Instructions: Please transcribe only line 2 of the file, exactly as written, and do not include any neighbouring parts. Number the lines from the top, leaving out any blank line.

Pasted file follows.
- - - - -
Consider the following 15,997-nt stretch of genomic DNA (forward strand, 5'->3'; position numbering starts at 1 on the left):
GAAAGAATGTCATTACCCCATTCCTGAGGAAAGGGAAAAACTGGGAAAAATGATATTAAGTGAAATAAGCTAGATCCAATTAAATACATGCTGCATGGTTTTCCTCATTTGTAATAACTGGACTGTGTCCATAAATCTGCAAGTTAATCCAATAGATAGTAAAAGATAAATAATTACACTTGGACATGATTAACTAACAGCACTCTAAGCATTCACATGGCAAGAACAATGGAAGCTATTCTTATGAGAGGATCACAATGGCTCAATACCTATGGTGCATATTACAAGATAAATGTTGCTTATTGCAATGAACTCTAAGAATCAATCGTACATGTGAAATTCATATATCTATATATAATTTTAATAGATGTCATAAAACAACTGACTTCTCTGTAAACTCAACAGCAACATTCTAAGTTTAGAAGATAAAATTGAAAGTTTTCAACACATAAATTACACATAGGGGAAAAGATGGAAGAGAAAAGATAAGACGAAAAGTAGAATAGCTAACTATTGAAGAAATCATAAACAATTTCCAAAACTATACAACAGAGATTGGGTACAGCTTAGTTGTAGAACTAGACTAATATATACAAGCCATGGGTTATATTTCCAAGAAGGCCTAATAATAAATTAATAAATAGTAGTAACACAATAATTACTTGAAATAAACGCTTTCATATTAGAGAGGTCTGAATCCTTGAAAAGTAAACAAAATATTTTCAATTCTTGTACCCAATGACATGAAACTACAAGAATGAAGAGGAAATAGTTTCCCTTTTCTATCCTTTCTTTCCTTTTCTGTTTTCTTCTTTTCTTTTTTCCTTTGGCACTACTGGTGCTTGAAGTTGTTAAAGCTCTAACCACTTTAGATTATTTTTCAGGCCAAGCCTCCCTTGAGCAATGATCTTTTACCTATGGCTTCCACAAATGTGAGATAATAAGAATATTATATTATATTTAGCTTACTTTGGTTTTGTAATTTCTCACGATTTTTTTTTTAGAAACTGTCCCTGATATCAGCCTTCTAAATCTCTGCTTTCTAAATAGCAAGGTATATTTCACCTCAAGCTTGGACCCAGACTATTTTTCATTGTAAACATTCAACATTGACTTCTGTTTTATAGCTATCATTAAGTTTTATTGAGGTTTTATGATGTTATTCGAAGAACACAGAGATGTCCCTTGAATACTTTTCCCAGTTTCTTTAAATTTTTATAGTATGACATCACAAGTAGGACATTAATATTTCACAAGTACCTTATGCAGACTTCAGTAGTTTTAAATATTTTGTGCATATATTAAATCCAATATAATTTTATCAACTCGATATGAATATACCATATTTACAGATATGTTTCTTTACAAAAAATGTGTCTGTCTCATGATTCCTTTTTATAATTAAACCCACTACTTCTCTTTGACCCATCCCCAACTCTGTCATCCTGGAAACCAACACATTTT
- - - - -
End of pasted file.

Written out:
GAAAGAATGTCATTACCCCATTCCTGAGGAAAGGGAAAAACTGGGAAAAATGATATTAAGTGAAATAAGCTAGATCCAATTAAATACATGCTGCATGGTTTTCCTCATTTGTAATAACTGGACTGTGTCCATAAATCTGCAAGTTAATCCAATAGATAGTAAAAGATAAATAATTACACTTGGACATGATTAACTAACAGCACTCTAAGCATTCACATGGCAAGAACAATGGAAGCTATTCTTATGAGAGGATCACAATGGCTCAATACCTATGGTGCATATTACAAGATAAATGTTGCTTATTGCAATGAACTCTAAGAATCAATCGTACATGTGAAATTCATATATCTATATATAATTTTAATAGATGTCATAAAACAACTGACTTCTCTGTAAACTCAACAGCAACATTCTAAGTTTAGAAGATAAAATTGAAAGTTTTCAACACATAAATTACACATAGGGGAAAAGATGGAAGAGAAAAGATAAGACGAAAAGTAGAATAGCTAACTATTGAAGAAATCATAAACAATTTCCAAAACTATACAACAGAGATTGGGTACAGCTTAGTTGTAGAACTAGACTAATATATACAAGCCATGGGTTATATTTCCAAGAAGGCCTAATAATAAATTAATAAATAGTAGTAACACAATAATTACTTGAAATAAACGCTTTCATATTAGAGAGGTCTGAATCCTTGAAAAGTAAACAAAATATTTTCAATTCTTGTACCCAATGACATGAAACTACAAGAATGAAGAGGAAATAGTTTCCCTTTTCTATCCTTTCTTTCCTTTTCTGTTTTCTTCTTTTCTTTTTTCCTTTGGCACTACTGGTGCTTGAAGTTGTTAAAGCTCTAACCACTTTAGATTATTTTTCAGGCCAAGCCTCCCTTGAGCAATGATCTTTTACCTATGGCTTCCACAAATGTGAGATAATAAGAATATTATATTATATTTAGCTTACTTTGGTTTTGTAATTTCTCACGATTTTTTTTTTAGAAACTGTCCCTGATATCAGCCTTCTAAATCTCTGCTTTCTAAATAGCAAGGTATATTTCACCTCAAGCTTGGACCCAGACTATTTTTCATTGTAAACATTCAACATTGACTTCTGTTTTATAGCTATCATTAAGTTTTATTGAGGTTTTATGATGTTATTCGAAGAACACAGAGATGTCCCTTGAATACTTTTCCCAGTTTCTTTAAATTTTTATAGTATGACATCACAAGTAGGACATTAATATTTCACAAGTACCTTATGCAGACTTCAGTAGTTTTAAATATTTTGTGCATATATTAAATCCAATATAATTTTATCAACTCGATATGAATATACCATATTTACAGATATGTTTCTTTACAAAAAATGTGTCTGTCTCATGATTCCTTTTTATAATTAAACCCACTACTTCTCTTTGACCCATCCCCAACTCTGTCATCCTGGAAACCAACACATTTT